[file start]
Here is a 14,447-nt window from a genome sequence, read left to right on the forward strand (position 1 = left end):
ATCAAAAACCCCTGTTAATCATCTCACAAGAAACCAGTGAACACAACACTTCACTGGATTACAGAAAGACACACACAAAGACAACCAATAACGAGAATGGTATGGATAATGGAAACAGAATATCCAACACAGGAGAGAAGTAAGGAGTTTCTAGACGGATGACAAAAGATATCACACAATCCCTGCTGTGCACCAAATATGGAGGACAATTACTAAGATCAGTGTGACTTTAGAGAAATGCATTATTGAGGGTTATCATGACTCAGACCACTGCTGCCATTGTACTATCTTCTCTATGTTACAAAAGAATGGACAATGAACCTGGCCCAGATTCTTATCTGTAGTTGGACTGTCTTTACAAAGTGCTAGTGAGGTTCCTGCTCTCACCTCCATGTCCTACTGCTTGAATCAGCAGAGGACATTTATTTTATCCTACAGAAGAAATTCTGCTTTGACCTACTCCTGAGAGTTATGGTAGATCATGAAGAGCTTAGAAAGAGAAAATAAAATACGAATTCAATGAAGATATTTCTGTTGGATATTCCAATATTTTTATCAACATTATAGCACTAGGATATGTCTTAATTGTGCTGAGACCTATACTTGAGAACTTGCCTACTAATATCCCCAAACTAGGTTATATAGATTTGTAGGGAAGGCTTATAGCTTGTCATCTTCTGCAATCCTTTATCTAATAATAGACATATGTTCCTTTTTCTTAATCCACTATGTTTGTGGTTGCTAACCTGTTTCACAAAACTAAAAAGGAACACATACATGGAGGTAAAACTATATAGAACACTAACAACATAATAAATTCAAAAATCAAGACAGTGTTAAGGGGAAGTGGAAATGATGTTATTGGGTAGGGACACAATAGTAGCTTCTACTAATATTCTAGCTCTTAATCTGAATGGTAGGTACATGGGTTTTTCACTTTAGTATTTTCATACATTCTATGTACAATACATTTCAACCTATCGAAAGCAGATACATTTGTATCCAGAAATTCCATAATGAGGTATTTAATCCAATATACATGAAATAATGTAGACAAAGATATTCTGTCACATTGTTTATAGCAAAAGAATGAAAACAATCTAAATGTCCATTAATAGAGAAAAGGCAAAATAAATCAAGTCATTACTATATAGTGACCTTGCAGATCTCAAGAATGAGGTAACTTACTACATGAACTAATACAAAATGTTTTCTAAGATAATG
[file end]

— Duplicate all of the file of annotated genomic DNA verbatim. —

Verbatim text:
Here is a 14,447-nt window from a genome sequence, read left to right on the forward strand (position 1 = left end):
ATCAAAAACCCCTGTTAATCATCTCACAAGAAACCAGTGAACACAACACTTCACTGGATTACAGAAAGACACACACAAAGACAACCAATAACGAGAATGGTATGGATAATGGAAACAGAATATCCAACACAGGAGAGAAGTAAGGAGTTTCTAGACGGATGACAAAAGATATCACACAATCCCTGCTGTGCACCAAATATGGAGGACAATTACTAAGATCAGTGTGACTTTAGAGAAATGCATTATTGAGGGTTATCATGACTCAGACCACTGCTGCCATTGTACTATCTTCTCTATGTTACAAAAGAATGGACAATGAACCTGGCCCAGATTCTTATCTGTAGTTGGACTGTCTTTACAAAGTGCTAGTGAGGTTCCTGCTCTCACCTCCATGTCCTACTGCTTGAATCAGCAGAGGACATTTATTTTATCCTACAGAAGAAATTCTGCTTTGACCTACTCCTGAGAGTTATGGTAGATCATGAAGAGCTTAGAAAGAGAAAATAAAATACGAATTCAATGAAGATATTTCTGTTGGATATTCCAATATTTTTATCAACATTATAGCACTAGGATATGTCTTAATTGTGCTGAGACCTATACTTGAGAACTTGCCTACTAATATCCCCAAACTAGGTTATATAGATTTGTAGGGAAGGCTTATAGCTTGTCATCTTCTGCAATCCTTTATCTAATAATAGACATATGTTCCTTTTTCTTAATCCACTATGTTTGTGGTTGCTAACCTGTTTCACAAAACTAAAAAGGAACACATACATGGAGGTAAAACTATATAGAACACTAACAACATAATAAATTCAAAAATCAAGACAGTGTTAAGGGGAAGTGGAAATGATGTTATTGGGTAGGGACACAATAGTAGCTTCTACTAATATTCTAGCTCTTAATCTGAATGGTAGGTACATGGGTTTTTCACTTTAGTATTTTCATACATTCTATGTACAATACATTTCAACCTATCGAAAGCAGATACATTTGTATCCAGAAATTCCATAATGAGGTATTTAATCCAATATACATGAAATAATGTAGACAAAGATATTCTGTCACATTGTTTATAGCAAAAGAATGAAAACAATCTAAATGTCCATTAATAGAGAAAAGGCAAAATAAATCAAGTCATTACTATATAGTGACCTTGCAGATCTCAAGAATGAGGTAACTTACTACATGAACTAATACAAAATGTTTTCTAAGATAATG